Increased ALT values have been reported in patients taking deferiprone. In the majority of these patients this increase was asymptomatic and transient, and their ALT values returned to baseline without discontinuation or decreasing the dose of deferiprone.
Zinc Depletion :
Zinc depletion has been reported on prolonged treatment leading to dermatopathy in 1 % of patients. This can be easily corrected by giving zinc supplements.
Patient Monitoring :
The minimum monitoring which is essential for deferiprone
therapy is as follows :
• Haemoglobin, total and differential white cell counts and platelet counts at 1-2 weekly intervals or as recommended by the treating physician.
• Serum ferritin at 3-4 monthly intervals or as recommended by the treating physician.
No cases of acute overdose have been reported. However, neurological disorders (such as cerebellar symptoms, diplopia, lateral nystagmus, psychomotor slowdown, hand movements and axial hypotonia) have been observed in children who had been voluntarily prescribed more than 2.5 times the maximum recommended dose of 100 mg/kg/day for several years. The neurological disorders progressively regressed after deferiprone discontinuation. In case of overdose, close clinical supervision of the patient is required.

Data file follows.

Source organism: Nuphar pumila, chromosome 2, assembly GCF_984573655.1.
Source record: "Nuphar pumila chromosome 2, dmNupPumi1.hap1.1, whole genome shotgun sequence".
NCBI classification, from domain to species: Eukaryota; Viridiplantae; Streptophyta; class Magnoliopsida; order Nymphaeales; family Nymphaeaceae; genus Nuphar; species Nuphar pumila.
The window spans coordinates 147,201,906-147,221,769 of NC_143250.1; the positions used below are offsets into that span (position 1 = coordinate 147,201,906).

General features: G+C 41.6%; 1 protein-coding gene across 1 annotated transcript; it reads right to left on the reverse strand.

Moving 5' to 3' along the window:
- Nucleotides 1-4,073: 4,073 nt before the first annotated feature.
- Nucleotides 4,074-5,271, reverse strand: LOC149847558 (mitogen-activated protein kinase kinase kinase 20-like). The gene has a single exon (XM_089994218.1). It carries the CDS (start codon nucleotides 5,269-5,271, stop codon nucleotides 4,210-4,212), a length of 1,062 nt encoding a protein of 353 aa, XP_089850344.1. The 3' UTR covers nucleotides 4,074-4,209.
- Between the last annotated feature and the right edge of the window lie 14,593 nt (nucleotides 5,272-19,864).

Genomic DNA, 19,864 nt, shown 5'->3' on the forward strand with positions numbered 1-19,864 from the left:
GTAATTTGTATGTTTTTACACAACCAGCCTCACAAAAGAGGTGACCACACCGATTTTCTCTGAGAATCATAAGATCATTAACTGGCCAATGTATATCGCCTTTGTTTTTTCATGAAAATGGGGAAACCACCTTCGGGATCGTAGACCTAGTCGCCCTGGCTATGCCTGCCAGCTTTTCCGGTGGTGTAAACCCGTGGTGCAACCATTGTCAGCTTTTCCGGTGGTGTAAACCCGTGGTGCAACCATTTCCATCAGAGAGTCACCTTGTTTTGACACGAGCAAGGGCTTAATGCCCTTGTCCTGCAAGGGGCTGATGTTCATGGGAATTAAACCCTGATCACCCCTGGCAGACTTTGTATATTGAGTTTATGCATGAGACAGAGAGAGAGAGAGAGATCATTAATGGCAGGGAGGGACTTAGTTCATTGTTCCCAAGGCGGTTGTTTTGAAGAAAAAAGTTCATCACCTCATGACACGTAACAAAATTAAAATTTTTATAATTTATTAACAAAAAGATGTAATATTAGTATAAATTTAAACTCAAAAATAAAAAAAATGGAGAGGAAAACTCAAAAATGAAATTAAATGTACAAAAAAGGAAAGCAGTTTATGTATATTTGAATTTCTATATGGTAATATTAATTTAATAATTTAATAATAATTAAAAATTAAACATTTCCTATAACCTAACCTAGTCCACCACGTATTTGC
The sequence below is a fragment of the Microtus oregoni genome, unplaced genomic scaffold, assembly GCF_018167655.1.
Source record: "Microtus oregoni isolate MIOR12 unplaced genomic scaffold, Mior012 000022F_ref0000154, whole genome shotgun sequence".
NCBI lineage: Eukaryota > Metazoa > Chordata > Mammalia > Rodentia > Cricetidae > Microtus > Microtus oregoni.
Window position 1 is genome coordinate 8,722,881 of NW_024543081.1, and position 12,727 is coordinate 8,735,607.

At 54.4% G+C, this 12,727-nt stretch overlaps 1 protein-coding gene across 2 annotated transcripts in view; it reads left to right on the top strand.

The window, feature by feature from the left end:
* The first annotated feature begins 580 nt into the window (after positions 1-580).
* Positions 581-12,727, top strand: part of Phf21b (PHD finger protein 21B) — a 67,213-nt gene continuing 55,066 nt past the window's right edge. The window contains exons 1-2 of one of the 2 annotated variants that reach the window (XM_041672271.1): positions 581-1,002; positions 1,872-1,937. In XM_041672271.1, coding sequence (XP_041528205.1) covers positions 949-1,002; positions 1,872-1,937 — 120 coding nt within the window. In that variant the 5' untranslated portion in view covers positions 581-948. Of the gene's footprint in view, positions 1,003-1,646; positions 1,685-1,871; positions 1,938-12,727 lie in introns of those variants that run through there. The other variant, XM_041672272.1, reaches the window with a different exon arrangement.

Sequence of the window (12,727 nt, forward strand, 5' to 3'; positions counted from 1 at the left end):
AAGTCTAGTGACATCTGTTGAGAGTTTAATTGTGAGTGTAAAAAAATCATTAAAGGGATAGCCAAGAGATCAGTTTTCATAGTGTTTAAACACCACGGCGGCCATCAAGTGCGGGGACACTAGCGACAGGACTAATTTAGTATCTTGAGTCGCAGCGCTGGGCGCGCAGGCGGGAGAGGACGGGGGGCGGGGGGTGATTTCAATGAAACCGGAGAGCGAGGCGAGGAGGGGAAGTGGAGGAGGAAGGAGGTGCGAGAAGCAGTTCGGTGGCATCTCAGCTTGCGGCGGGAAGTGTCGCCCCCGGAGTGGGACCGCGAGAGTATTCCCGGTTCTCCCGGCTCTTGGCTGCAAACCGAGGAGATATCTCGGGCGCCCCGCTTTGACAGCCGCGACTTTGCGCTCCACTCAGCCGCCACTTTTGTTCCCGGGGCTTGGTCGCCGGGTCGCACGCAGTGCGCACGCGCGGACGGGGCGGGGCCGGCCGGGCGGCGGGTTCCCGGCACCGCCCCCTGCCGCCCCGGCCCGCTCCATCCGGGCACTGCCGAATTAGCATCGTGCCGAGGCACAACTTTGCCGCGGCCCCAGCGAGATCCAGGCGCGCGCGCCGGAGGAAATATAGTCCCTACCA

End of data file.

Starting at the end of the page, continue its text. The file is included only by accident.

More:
Store below 30°C ( 86°F), protected from moisture and light.
Do not refrigerate.
SHELF LIFE :
24 months from the date of manufacture.
DEFERIPRONE CAPSULES contain deferiprone 250 mg.
3 strips of 10 Capsules per Box.
DEFERIPRONE CAPSULES contain deferiprone 500 mg.
10 strips of 10 Capsules per Box.
Disclaimer : For the use of a Registered Medical Practitioner or a Hospital or a Institution only. Also it is not intended to be used by healthcare professionals or patients for the purpose of prescribing or administering these products. Questions regarding the complete and current content of product labeling / specification / presentation should be directed to SGPharma.